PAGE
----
As a student you have so many priorities — your studies, extracurricular activities, social life and hobbies. But as the season of giving approaches, you might be thinking about contributing something more — and wondering if there are ways for you to really make a difference in your community.
Globally, about 1 billion people choose to put their time, money or efforts into volunteering with 60% of young people aged 16-25 in the UK having volunteered over the past year. You can add to that number by reflecting on what you can do for your community and putting your resources to good use.
Here are a few impactful ideas for school and university students to make a difference during the season of giving.
1. Volunteer in Your Local Community
An easy way to get stuck into the season of giving is by volunteering in your local community. Take part in one of the 10 river, beach or trail cleanups happening throughout the U.K., the longest ever cleanup now in its 27th year. You could also volunteer at a local soup kitchen, or head to the local animal shelter to offer some love to furry friends.
2. Volunteer Online
Once COVID-19 swept across the globe, it became more challenging to make a difference in person. If you are an immunocompromised student or are taking extra caution during the holiday season, you can volunteer online. Charities and organisations may need volunteers to work the digital side of things this year. If you have digital skills, like social media, put them to use for a local charity. Not only does this help you give back, but it’s also an opportunity to build on your skills and get valuable experience to add to your CV.
3. Make Very Small Donations
You may have a part-time job or might be trying to pay for your university tuition and degree, which can make donating funds difficult as a student. But you don't have to make significant monetary contributions — focus on donating small amounts instead. Choose a local organisation that helps a cause you are passionate about, and sign up to give a few pounds a month. You could also volunteer on behalf of an organization or collect money as a fundraiser through a student group or club. Or next time you're in town why not spare £3 change from your Christmas shopping and buy a Big Issue, a scheme to support people living in poverty with employment. The point is you really don’t need to spend a lot, anything helps!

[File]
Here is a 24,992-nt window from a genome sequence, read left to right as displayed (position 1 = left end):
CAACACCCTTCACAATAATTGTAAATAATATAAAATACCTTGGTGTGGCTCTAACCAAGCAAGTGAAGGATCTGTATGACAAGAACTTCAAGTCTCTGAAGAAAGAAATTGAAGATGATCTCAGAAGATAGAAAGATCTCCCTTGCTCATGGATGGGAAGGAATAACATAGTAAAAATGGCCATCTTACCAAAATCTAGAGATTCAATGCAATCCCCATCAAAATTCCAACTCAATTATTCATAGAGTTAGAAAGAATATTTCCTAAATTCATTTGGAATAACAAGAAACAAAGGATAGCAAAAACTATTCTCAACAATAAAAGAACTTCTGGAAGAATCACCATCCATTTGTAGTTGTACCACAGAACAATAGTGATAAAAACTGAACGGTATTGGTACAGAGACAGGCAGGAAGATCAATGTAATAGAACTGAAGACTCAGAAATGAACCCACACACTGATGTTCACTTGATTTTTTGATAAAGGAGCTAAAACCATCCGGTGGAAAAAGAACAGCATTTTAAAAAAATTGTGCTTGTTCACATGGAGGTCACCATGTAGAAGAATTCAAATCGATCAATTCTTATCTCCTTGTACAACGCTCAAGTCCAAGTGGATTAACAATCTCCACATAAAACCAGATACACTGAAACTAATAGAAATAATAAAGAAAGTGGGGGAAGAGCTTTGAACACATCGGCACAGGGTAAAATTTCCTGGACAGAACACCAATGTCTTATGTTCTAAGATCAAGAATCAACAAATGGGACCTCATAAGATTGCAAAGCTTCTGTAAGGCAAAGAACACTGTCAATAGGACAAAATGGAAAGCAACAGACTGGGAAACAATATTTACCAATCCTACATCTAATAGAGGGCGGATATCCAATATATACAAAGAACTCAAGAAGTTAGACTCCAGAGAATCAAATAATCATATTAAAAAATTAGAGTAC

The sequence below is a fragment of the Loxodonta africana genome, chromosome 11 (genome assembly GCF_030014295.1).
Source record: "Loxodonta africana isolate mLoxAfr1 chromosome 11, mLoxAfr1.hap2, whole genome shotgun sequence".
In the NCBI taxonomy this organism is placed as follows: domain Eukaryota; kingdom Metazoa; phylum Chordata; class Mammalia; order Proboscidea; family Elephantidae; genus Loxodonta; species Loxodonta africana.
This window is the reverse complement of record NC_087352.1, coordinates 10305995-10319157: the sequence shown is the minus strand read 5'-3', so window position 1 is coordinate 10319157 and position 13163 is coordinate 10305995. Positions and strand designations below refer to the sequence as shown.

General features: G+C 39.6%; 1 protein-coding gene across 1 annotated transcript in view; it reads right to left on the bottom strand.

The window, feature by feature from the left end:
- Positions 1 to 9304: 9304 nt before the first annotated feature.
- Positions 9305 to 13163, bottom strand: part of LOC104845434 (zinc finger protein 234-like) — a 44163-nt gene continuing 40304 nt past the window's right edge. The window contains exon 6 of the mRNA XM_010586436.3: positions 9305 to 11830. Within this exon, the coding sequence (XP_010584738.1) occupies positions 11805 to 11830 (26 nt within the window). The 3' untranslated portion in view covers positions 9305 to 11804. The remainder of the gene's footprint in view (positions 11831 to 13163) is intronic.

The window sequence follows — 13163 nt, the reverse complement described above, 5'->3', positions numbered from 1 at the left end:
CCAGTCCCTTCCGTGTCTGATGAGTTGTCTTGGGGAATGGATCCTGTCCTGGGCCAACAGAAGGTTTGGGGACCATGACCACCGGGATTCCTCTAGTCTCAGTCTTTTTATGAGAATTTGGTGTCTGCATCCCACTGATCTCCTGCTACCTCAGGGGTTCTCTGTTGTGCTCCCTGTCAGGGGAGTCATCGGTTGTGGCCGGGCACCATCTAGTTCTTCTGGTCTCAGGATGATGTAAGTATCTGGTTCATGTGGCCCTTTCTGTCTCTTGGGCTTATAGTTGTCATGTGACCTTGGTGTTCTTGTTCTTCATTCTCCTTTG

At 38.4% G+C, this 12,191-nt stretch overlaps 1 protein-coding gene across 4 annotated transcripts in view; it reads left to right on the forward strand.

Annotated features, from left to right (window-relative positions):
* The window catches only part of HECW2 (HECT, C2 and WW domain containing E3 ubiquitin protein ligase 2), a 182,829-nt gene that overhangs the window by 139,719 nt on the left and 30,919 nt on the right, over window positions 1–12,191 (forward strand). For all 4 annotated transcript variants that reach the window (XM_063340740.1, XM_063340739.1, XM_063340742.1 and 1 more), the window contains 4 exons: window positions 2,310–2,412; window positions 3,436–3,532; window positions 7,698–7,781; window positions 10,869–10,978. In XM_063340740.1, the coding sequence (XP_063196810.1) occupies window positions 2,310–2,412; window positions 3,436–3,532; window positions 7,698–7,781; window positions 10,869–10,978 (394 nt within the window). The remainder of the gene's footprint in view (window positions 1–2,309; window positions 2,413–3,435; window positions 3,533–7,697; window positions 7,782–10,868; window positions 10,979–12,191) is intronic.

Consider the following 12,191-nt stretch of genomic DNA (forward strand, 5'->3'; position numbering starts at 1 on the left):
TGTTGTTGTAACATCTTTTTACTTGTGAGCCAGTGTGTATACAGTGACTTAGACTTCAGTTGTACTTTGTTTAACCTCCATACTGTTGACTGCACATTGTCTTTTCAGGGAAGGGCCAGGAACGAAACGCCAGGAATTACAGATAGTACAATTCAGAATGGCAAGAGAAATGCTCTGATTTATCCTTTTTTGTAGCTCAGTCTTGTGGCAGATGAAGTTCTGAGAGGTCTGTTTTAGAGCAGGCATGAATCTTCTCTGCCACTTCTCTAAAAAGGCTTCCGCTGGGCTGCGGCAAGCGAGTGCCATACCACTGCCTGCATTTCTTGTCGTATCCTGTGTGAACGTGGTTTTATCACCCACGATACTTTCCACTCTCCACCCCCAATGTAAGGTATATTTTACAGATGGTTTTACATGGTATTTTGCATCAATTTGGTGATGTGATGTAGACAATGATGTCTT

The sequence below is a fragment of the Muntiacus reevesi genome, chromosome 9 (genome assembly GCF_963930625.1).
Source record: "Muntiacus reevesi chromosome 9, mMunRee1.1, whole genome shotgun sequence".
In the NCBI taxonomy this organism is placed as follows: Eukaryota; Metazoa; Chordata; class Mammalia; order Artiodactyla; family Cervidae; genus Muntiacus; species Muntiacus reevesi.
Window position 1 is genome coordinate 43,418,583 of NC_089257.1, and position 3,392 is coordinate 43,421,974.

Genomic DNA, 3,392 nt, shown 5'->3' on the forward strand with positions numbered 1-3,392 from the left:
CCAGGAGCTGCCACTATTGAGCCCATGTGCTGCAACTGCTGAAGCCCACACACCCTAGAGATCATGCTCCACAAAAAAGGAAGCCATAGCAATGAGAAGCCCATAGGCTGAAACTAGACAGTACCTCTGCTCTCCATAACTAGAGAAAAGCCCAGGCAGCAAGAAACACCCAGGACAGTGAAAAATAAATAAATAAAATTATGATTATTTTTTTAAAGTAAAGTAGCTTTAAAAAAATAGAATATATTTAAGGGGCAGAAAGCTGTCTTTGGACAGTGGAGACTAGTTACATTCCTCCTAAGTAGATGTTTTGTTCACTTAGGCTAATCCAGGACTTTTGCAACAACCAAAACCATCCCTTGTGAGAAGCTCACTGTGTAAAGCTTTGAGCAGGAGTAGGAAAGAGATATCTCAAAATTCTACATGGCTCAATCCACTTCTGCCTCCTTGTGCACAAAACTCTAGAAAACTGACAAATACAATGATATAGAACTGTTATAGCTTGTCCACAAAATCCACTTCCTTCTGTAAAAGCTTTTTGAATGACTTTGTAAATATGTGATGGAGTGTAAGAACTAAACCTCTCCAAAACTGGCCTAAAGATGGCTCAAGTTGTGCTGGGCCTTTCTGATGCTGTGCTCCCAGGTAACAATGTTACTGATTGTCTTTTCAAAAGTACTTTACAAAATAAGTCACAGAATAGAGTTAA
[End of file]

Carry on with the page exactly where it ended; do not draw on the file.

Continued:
4. Spread Awareness
Chances are you're involved with social media. Use your browsing time to spread awareness for humanitarian organisations, charities and other companies trying to make a difference this holiday season. If you don’t have the time or resources to give directly, someone you know might. Share posts about fundraising efforts and places accepting donations or volunteers to help spread the word.
5. Become a Buddy
If you enjoy helping kids, getting involved in a buddy organization could be the perfect way to give back to your community. This allows you to pair with a disadvantaged student whom you can tutor or spend time with on occasion, usually once per week. You might even help a student your own age. For example, you can be part of Lancaster University’s Buddy Programme, which allows you to pair with an international student to help lessen the culture shock. Check with your school or university for a similar programme.
The final volunteering and community service idea for students is to fundraise for a specific cause this season. Whether you shovel snow around your neighbourhood for some cash, start an online fundraising campaign or sell some of your old clothes, you can use the money you earn to donate to a cause of your choice. There are plenty of fundraising opportunities, so do your research and gather friends to join your cause and make a difference.
Ways for University and School Students to Make a Difference During the Giving Season
There are so many ways for students to make a difference this holiday season. Choose a volunteer effort you can put your heart into, and watch how it brings joy into your life and others’.
Ginger Abbot is an education and learning writer, as well as the managing editor of Classrooms, a college and university site for students. Read more of her work on her author page.
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